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New & Noteworthy: The F. P. Journe Chronometre Bleu Byblos Chronometre

It’s no secret that F.P. Journe revels in stirring up some controversy with its designs. Today we’ll be looking at a watch that is bound to cause some hearty contention among our readership: The F. P. Journe Chronometre Bleu Byblos Chronometre.  

“Okay, Mike, what is this?”

Well, for starters, it’s a gold watch. And I don’t mean it’s a watch in a gold case. I mean the movement itself —base plate, bridges, and so on—is made of 18k rose gold. Many of the watches we talk about at The Collective feature sapphire case backs that allow the owner to peer into the heart of their tiny machines; this watch one-ups the idea of an exhibition back with the addition of an open-worked dial. 

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The case itself is made of a rare and extremely hard material called tantalum. The latter quality makes it hard to work with (but hey, that’s the fun of it, right?). Not only is it attractive, it is also highly resistant to corrosion and wear, which is why it is more commonly seen in medical and aeronautics applications.  

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Per usual with Journe, the movement has a lot going on beyond lovely Geneva striping on the bridges and a guilloche grain d’orage (barleycorn) pattern on the main plate. It boasts a 56-hour power reserve, which is impressive (although not even half the Journe Octa Calendrier’s 120 hours, but that one is kind of in a league of its own).  

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The real secret sauce—to employ my favorite cringe-worthy cliché—is the double mainspring barrel design that provides uniform power for the utmost horological precision throughout those 56 hours. This hand-wound movement is beautiful, powerful, and reliable; it’s everything you could ask for from a haute horology calibre like this.

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As with many of Journe’s pieces, there is a story behind this watch, which might just take the eccentric dial design from gaudy to endearing for you. (Or maybe not, what do I know?) This limited edition watch was created to mark a big moment. It was produced in 2014 and only 99 pieces were ever made. Unlike the Journe Octa Lune France-China 50, this watch marked a company milestone rather than a global one.  It celebrated the opening of the brand’s 10th boutique in Beirut.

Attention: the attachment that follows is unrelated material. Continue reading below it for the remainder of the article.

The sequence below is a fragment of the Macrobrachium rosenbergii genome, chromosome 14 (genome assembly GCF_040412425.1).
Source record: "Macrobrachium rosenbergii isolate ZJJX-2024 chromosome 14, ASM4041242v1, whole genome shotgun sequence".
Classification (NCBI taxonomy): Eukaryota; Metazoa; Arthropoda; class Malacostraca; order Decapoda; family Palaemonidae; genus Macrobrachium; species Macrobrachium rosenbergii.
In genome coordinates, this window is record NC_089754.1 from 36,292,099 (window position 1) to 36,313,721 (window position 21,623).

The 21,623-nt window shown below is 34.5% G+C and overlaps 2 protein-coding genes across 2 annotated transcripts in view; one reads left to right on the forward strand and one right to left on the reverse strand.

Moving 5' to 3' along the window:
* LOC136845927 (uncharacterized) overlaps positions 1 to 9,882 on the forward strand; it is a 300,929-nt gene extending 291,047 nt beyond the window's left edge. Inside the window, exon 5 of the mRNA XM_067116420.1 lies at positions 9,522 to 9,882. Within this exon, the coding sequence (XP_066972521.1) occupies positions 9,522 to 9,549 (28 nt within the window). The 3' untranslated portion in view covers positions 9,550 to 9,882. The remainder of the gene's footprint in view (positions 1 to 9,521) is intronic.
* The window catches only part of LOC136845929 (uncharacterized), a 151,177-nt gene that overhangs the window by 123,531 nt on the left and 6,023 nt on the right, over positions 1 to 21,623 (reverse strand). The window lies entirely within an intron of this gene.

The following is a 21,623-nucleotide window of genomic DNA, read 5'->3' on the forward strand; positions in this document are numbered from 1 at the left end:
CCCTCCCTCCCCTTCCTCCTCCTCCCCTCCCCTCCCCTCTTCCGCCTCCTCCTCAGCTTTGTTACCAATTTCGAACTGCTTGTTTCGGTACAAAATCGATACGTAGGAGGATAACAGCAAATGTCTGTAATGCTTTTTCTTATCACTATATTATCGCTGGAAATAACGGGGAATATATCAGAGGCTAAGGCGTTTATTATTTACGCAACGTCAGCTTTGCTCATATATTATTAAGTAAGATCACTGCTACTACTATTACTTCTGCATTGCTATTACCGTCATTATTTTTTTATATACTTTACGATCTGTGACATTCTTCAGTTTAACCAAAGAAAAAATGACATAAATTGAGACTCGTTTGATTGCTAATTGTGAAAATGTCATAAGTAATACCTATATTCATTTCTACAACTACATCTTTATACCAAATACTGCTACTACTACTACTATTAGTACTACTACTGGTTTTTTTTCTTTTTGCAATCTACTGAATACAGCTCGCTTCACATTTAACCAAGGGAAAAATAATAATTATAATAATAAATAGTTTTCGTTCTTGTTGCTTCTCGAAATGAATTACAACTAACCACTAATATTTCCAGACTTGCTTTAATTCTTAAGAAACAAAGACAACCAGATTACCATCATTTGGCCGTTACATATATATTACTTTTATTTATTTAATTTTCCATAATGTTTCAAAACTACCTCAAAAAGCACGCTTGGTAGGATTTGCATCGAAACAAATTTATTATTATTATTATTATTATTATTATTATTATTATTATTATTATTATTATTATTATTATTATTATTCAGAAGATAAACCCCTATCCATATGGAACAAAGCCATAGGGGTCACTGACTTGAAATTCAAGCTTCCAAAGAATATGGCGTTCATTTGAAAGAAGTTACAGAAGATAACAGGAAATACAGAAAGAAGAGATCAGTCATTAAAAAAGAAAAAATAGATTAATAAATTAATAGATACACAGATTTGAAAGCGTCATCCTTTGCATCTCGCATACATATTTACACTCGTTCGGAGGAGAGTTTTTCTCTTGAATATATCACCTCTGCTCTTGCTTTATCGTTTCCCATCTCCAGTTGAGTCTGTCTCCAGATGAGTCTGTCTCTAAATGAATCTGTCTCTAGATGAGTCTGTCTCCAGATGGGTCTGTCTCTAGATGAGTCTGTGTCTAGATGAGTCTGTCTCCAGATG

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This brings us back to the elephant in the room—that seemingly off-the-wall dial design. But the backstory behind it is pretty cool. Byblos, for which the watch is named, is an idyllic seaside town on the Lebanese Coast. Seriously, Google Image that, you’ll be hardcore wander-lusting in no time. Just a few miles north of Beirut, it is among the oldest continually-inhabited cities in the world, first settled as early as 8800 BC. This has earned it a UNESCO World Heritage Site designation. It’s also home to the world’s oldest Phoenician port, which has made it a hugely important commercial and cultural center throughout much of that history. The dial design is a nod to this ancient city and its rich heritage; it depicts the rays of the sun against the blue Mediterranean sky. 

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And it’s that last fact that changed my mind about this watch. Rather than seeing that strange webbed pattern cut into the dial and finding it needlessly iconoclastic, I immediately saw the lovely silhouette of the sun, colored by that 18k rose gold movement within. Disarmed by that romantic imagery, I was able to further appreciate the symmetry of the pattern and how it cradles each of the Arabic numeral indices. 

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Is this watch for everyone? Lord, no. Is this watch for me? At first glance, I would have given it an equally-hard pass. But as with so many F.P. Journe watches, if you take the time to learn about this one and grasp the story Journe is trying to tell you, you’re liable to fall in love. And I’ll admit, that sunburst has warmed even my stubborn, traditionalist heart. What about yours?

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